Happy beginning of the year everyone— Until next time…

House of Cards Challenge!!
House of Cards Challenge!!
You got it!! House of Card Challenge-- Easy Ice breaker activity
You got it!! House of Card Challenge– Easy Ice breaker activity
Working together- Easy ice breaker activity...building a house of cards
Working together- Easy ice breaker activity…building a house of cards
Advertisements

Class Set Up

Really quickly—- just going to post some pictures of my new classroom.   Once my student work starts going up, I’ll spend more time explaining each part of the classroom.  I LOVE CLASSROOM ENVIRONMENT!

Students love when they can read at places other than their desks.

Reading Cave under the counter :)
Reading Cave under the counter 🙂
The couch is always a hit.
The couch is always a hit.

The Writing Wall — now complete with pictures of each student to accompany their work this year.

Writing wall with steps for each type of writing: summary
Writing wall with steps for each type of writing: summary
Writing Wall with "Please excuse the bare wall.  Our writing is under construction sign."  Thanks Pinterest.
Writing Wall with “Please excuse the bare wall. Our writing is under construction sign.” Thanks Pinterest.

The blue bags get filled with compliments.  Once each student has at least one compliment, the students are able to collect all the compliments on their way home.  The compliment coordinator keeps track of this.  New this year:  Book Recommendation Wall–we’ll see how this works out.

Raining Compliments!
Raining Compliments!
Book Recommendation Board complete!
Book Recommendation Board complete!

This is how I keep track of where my students are in writing.  As the students progress at different rates, they move their heads to the step they are on in the writing process.  Because we are just beginning summaries on Monday, all faces are in the prewriting stage.  (I used to keep track on paper, but this visual is soooo helpful!) Also pictured is the science challenge of the week.  I believe I bought it at Lakeshore and it’s a purchase I have never regretted.  My science monitor manages this for me.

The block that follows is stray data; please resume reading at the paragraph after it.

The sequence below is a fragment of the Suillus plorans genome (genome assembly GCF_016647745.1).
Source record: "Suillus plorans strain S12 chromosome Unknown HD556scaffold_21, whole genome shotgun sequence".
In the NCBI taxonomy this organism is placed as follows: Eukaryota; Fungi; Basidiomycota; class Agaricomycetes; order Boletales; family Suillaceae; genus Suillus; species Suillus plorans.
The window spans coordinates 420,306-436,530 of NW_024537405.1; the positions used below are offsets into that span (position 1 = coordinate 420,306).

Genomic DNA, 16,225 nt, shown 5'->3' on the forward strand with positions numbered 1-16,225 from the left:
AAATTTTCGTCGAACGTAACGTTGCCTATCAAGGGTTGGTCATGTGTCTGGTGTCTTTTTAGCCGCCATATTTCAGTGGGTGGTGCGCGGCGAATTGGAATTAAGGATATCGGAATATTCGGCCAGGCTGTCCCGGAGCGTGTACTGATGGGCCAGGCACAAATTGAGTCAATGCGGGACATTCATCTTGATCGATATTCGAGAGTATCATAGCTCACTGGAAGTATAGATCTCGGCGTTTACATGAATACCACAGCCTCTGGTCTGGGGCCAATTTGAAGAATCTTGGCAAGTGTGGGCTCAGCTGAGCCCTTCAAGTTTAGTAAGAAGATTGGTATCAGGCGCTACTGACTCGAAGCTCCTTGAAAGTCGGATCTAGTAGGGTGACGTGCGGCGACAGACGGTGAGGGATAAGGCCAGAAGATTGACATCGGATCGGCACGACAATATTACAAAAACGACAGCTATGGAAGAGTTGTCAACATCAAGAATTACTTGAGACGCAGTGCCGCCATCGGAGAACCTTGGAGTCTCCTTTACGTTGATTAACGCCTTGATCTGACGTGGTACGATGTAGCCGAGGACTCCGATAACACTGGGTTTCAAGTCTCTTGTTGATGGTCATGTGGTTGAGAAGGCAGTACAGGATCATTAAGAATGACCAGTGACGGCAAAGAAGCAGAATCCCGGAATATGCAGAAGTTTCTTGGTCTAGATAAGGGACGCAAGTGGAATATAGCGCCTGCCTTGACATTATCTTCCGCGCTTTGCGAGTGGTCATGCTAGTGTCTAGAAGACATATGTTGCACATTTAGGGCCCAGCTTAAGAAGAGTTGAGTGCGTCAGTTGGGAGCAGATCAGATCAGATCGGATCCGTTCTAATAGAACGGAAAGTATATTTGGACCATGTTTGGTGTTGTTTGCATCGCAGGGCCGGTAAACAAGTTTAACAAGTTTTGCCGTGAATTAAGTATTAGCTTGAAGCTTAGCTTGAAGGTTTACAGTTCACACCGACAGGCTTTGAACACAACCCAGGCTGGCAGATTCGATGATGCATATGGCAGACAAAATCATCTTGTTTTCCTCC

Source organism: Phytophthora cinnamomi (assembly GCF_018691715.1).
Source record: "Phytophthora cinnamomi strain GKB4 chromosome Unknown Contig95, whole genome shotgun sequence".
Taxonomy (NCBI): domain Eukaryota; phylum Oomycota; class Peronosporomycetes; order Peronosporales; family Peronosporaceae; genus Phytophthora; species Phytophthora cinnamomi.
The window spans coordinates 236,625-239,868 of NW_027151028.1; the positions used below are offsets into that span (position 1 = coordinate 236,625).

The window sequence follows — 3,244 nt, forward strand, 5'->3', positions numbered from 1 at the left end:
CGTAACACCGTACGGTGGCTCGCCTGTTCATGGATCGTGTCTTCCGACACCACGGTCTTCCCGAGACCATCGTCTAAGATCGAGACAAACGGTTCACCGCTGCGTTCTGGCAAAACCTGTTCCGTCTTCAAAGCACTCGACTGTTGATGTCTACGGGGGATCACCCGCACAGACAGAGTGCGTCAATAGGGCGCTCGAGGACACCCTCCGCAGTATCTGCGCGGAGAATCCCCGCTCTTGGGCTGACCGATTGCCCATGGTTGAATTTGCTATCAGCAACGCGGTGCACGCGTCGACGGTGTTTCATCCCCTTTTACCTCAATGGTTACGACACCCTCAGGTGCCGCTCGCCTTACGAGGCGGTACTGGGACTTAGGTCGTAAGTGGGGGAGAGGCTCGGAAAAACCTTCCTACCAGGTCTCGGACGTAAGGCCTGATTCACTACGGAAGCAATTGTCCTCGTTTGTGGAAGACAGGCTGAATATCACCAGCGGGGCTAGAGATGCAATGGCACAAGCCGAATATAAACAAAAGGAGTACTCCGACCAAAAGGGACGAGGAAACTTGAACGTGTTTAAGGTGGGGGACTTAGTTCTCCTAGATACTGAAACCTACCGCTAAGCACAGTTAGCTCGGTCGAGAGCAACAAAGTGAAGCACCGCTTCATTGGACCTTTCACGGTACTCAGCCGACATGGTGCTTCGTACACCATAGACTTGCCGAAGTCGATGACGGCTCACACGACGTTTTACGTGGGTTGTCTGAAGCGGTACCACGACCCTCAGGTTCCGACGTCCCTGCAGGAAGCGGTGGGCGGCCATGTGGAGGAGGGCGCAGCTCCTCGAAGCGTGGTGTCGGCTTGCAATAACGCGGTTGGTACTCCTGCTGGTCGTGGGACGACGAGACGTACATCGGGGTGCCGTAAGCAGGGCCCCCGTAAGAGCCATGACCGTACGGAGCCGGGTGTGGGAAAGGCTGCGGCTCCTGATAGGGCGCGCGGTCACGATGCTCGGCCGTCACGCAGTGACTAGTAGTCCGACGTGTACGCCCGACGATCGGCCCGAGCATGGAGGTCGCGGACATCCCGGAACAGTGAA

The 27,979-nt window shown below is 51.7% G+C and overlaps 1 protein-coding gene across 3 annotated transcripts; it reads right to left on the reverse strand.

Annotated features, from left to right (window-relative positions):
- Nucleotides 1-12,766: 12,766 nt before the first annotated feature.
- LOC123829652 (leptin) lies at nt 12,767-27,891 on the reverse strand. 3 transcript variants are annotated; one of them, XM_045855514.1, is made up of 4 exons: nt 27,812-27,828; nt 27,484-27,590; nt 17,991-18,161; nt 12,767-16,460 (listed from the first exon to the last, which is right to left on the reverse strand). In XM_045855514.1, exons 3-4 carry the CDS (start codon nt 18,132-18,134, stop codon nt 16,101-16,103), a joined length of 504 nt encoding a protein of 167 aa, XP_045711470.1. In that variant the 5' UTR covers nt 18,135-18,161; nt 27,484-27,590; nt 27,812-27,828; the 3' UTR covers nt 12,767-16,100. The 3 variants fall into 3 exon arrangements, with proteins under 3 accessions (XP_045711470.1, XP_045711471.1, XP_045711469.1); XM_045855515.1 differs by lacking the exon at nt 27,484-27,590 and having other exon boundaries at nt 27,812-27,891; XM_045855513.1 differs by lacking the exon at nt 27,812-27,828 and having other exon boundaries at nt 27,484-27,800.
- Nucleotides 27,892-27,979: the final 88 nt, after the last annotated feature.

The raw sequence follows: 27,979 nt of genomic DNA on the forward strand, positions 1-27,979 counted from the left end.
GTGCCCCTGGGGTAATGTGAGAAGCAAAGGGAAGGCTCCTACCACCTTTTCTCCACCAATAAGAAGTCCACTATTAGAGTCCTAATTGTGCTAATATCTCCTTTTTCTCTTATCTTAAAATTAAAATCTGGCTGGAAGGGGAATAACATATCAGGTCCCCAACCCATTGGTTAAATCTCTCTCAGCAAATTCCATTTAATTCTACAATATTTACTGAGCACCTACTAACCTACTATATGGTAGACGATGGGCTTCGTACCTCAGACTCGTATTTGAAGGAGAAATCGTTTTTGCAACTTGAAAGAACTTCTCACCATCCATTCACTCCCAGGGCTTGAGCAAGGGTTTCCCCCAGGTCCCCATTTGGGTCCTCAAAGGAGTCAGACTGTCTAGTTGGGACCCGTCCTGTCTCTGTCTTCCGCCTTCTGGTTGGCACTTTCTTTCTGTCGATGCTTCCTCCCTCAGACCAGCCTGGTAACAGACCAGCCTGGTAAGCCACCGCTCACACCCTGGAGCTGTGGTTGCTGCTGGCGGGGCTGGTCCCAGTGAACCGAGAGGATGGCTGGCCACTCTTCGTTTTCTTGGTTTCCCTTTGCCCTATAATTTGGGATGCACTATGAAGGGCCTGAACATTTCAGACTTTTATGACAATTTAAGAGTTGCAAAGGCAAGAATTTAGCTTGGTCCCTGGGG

Science challenge of the week and how I monitor student writing progress throughout the week.
Science challenge of the week and how I monitor student writing progress throughout the week.
Thanks Beth Newingham for theme posters.  Such good lessons for my read alouds all year.
Thanks Beth Newingham for theme posters. Such good lessons for my read alouds all year.
Multiplication Jail, Strain you Brain (weekly math challenge), and Unanswered Questions
Multiplication Jail, Strain you Brain (weekly math challenge), and Unanswered Questions
Birthday Bags up!
Birthday Bags up!

Multiplication Jail, Strain your Brain, and Unanswered Questions will be further discussed in a later post.

Happy School Year People!!!

Birthday Bags Done!

I’m so happy that all 34 birthday bags are finished!

I don’t know about you, but I was never good at keeping track of all my students’ birthdays.  So instead of scrambling to find some lame pencil or sticker on the day of, now I’m prepared for the entire year.  Each bag is filled with candy (that doesn’t melt–learned that the hard way), a pencil, and a homework pass.  Then each student fills out the birthday bag sign with their name and birthday.  I staple it to the bag and viola!  I am now ready for any birthday that comes my way.  🙂

 

My birthday coordinator is in charge of making sure each student receives his/her birthday bag on their special day.  They also make sure we sing a lively round of “Happy Birthday!”  It’s the best system ever because the pressure is off of me.  Yay!